Following the lockdown, Wuhan residents traveling in other parts of China soon found themselves no longer welcomed by local hotels and guesthouses, nor were they able to return to Wuhan due to the newly imposed travel restrictions…
She went to the train station, only to find out that no trains will stop at Wuhan anymore. She called the police, but was told to go to a “relief station” — shelter for homeless people. She called the Wuhan mayor’s hotline, to no avail. She even went to the hospital to get a health check, but still no hotels would take her. By then, she had already contacted more than 10 hotels and guesthouses, but was rejected by all, according to her post.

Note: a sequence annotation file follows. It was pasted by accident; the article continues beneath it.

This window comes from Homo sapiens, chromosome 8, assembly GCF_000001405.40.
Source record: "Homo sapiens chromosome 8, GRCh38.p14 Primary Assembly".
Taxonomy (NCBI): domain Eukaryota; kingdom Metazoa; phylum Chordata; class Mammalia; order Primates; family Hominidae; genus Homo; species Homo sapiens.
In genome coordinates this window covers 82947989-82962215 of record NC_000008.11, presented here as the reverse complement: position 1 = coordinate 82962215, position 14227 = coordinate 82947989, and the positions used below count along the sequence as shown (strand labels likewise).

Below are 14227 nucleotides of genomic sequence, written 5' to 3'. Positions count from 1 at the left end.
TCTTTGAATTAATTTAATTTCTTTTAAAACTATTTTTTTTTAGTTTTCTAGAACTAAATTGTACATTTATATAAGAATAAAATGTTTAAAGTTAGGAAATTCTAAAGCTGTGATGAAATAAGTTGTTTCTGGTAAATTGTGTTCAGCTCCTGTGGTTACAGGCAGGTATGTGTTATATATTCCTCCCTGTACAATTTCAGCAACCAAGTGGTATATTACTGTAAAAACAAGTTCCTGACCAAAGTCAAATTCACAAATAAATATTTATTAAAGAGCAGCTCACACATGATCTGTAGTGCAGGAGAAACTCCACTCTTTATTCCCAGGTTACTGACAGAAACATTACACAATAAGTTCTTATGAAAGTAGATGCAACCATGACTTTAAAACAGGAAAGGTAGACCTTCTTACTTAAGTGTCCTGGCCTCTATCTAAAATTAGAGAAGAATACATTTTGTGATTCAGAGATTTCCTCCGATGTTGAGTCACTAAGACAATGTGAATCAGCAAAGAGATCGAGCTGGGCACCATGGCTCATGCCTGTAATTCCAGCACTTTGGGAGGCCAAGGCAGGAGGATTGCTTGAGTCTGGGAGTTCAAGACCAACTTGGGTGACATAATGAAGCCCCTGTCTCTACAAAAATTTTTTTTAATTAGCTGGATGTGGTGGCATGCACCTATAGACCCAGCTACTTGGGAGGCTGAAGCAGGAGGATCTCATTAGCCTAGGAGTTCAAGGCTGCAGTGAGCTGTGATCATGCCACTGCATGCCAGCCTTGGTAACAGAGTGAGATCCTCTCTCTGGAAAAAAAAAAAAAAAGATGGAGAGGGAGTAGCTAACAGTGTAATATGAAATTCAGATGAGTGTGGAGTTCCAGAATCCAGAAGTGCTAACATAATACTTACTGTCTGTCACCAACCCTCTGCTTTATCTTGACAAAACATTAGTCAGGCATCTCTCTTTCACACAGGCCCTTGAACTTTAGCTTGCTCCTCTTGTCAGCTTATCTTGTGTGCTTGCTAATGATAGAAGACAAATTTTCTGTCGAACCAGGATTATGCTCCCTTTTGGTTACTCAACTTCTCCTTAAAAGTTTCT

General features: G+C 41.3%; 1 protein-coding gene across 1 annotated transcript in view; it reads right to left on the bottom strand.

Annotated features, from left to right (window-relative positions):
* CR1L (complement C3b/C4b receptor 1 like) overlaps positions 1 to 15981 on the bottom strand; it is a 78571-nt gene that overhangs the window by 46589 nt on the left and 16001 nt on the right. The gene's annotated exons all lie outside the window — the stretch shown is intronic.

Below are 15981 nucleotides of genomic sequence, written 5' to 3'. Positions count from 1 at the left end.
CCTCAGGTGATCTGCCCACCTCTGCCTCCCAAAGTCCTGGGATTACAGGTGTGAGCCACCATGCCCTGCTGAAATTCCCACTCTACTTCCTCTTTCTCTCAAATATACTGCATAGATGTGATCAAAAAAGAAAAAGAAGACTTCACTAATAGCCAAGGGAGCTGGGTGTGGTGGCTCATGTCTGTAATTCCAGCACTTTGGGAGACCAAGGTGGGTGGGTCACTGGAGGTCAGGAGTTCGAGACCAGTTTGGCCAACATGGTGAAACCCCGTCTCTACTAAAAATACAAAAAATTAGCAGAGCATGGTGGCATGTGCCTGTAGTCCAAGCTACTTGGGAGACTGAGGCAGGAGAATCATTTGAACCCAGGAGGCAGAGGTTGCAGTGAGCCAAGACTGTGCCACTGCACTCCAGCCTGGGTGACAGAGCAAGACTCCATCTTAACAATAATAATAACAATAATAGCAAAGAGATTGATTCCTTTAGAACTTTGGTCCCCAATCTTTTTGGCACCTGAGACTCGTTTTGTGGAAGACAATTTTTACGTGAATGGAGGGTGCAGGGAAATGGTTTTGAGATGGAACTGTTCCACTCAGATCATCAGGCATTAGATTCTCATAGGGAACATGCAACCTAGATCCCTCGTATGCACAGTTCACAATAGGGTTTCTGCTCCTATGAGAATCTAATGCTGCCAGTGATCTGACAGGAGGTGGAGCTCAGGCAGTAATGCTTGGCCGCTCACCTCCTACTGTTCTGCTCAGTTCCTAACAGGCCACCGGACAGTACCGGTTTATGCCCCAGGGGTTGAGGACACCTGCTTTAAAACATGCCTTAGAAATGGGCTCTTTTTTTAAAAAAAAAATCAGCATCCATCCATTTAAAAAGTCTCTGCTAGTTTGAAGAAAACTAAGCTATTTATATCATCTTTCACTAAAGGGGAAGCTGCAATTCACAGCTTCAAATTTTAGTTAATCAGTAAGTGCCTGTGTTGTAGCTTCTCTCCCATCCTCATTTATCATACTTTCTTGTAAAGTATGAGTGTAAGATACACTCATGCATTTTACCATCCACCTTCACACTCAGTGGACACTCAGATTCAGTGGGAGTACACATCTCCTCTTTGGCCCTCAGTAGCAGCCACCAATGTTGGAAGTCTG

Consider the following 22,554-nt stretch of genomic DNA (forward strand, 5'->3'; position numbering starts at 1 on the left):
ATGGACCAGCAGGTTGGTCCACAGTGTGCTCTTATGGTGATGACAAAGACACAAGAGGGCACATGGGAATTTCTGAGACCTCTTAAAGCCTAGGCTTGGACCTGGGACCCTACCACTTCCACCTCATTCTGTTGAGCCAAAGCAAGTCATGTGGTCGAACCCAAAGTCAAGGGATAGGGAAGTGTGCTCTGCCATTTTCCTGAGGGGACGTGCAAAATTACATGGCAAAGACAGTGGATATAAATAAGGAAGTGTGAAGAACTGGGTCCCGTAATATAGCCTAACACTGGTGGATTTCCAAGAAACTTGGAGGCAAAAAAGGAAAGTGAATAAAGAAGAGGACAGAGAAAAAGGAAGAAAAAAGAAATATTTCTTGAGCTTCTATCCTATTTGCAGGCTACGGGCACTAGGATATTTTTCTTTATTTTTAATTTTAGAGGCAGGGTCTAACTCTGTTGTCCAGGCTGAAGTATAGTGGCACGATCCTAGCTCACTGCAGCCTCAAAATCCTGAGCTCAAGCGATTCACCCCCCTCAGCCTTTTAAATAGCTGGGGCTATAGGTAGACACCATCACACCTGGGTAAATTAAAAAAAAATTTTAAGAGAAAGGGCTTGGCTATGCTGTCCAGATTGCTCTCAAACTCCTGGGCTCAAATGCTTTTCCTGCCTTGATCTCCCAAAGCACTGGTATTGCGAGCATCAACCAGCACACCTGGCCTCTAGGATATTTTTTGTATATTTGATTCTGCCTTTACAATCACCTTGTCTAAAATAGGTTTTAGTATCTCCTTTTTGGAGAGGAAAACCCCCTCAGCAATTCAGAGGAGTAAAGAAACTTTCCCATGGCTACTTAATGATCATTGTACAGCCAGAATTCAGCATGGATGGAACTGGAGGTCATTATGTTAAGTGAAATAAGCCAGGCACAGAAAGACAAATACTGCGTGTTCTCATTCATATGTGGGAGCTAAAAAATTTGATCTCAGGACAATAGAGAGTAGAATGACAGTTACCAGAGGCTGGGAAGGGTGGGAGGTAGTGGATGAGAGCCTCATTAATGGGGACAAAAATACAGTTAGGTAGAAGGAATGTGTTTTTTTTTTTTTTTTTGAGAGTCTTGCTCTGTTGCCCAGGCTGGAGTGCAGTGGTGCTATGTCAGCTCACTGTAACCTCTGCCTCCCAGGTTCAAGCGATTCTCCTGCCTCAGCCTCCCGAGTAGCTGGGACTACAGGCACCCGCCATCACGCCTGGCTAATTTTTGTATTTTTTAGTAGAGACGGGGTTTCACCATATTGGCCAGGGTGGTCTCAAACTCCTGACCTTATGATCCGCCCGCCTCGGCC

“I don’t understand it. Even if all of us Wuhan people are ‘walking dead,’ to contain the outbreak’s spread, shouldn’t I be allowed to stay indoors? Now I’m forced to go out, and I’ve got nowhere to go,” she wrote.
The post — which was later deleted — went viral, so much so that it drew the attention of the Changsha “internet police,” or censors, who then alerted authorities about her case, the city’s internet regulator said in a statement on Weibo. She finally managed to check into a hotel later that evening, according to the regulator and her own subsequent posts.